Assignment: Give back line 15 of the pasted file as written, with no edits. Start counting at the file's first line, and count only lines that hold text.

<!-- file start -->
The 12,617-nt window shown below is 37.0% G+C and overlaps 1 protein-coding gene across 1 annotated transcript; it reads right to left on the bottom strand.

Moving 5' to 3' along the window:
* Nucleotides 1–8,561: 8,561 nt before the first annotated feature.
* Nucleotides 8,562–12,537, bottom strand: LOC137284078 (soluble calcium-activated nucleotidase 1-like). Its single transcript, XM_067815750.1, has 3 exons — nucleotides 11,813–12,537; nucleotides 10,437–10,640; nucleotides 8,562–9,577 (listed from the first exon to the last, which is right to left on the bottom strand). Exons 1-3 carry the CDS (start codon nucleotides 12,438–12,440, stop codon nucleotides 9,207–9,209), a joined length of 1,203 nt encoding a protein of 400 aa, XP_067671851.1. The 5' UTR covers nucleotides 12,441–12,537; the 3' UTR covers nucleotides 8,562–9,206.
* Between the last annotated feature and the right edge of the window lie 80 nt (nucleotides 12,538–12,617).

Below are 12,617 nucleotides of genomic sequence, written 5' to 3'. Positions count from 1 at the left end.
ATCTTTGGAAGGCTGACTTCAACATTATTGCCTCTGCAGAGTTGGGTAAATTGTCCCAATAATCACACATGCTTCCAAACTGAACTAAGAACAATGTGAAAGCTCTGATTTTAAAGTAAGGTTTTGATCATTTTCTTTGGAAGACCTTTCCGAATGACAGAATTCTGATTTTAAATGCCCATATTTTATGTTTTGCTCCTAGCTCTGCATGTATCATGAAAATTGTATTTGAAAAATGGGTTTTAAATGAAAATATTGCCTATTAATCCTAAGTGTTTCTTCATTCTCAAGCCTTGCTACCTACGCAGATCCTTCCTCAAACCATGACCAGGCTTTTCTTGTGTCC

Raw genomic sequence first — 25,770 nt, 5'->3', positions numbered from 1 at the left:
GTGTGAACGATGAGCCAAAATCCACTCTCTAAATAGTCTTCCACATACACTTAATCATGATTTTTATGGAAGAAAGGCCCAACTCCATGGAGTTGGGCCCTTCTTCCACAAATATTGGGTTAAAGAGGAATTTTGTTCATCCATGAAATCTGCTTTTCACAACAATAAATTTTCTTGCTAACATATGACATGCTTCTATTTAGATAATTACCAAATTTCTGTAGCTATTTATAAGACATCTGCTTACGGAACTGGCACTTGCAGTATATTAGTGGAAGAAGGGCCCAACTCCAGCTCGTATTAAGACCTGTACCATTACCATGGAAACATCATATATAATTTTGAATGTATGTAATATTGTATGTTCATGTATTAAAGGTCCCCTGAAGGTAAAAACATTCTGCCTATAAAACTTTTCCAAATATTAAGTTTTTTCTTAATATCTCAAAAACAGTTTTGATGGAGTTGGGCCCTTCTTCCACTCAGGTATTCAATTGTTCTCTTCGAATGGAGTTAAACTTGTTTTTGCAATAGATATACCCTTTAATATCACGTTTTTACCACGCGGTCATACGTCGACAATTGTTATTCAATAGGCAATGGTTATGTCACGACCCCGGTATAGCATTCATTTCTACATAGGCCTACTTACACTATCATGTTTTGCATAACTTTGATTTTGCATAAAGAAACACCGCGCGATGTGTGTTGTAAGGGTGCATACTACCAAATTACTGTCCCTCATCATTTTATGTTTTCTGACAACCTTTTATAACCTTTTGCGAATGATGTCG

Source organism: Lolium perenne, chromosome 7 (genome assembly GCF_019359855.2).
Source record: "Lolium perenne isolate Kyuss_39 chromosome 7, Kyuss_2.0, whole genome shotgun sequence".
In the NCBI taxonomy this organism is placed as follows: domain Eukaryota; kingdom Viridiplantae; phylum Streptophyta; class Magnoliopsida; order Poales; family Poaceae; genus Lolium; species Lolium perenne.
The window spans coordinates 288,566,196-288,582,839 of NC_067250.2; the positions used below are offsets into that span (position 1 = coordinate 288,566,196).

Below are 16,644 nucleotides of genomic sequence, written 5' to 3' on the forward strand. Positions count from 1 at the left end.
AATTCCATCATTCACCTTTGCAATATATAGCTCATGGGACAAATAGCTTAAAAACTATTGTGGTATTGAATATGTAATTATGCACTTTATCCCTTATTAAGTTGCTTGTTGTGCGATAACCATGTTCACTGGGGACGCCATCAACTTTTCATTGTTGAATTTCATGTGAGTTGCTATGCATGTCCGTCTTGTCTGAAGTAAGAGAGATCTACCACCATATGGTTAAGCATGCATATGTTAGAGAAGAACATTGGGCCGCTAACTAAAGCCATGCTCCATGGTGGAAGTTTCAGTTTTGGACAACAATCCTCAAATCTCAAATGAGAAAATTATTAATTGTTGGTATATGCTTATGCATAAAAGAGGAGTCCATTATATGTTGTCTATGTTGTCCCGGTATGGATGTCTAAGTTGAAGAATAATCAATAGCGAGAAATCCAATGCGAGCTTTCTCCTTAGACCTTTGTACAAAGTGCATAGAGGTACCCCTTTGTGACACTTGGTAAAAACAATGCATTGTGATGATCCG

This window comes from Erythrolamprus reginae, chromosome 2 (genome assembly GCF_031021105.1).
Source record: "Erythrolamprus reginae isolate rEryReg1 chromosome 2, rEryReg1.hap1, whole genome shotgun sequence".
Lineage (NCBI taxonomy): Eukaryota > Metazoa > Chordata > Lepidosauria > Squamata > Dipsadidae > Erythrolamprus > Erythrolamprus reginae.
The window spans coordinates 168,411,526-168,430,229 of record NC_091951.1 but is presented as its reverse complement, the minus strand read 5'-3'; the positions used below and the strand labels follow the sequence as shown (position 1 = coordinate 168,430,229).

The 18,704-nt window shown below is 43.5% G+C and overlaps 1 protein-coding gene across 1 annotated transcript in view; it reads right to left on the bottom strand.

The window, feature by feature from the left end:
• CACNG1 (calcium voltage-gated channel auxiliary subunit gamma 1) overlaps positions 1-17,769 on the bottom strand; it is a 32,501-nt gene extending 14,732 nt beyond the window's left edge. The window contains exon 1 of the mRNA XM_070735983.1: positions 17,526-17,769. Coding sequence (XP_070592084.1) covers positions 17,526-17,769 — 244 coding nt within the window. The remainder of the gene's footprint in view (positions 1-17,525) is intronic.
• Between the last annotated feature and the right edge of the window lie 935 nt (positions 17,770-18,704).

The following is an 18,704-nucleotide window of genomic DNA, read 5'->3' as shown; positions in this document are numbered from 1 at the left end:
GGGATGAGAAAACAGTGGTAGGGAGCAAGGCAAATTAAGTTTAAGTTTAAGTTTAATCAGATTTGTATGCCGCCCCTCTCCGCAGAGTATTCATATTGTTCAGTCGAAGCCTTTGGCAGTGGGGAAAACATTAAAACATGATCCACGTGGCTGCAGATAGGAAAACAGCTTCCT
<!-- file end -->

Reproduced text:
AATTCCATCATTCACCTTTGCAATATATAGCTCATGGGACAAATAGCTTAAAAACTATTGTGGTATTGAATATGTAATTATGCACTTTATCCCTTATTAAGTTGCTTGTTGTGCGATAACCATGTTCACTGGGGACGCCATCAACTTTTCATTGTTGAATTTCATGTGAGTTGCTATGCATGTCCGTCTTGTCTGAAGTAAGAGAGATCTACCACCATATGGTTAAGCATGCATATGTTAGAGAAGAACATTGGGCCGCTAACTAAAGCCATGCTCCATGGTGGAAGTTTCAGTTTTGGACAACAATCCTCAAATCTCAAATGAGAAAATTATTAATTGTTGGTATATGCTTATGCATAAAAGAGGAGTCCATTATATGTTGTCTATGTTGTCCCGGTATGGATGTCTAAGTTGAAGAATAATCAATAGCGAGAAATCCAATGCGAGCTTTCTCCTTAGACCTTTGTACAAAGTGCATAGAGGTACCCCTTTGTGACACTTGGTAAAAACAATGCATTGTGATGATCCG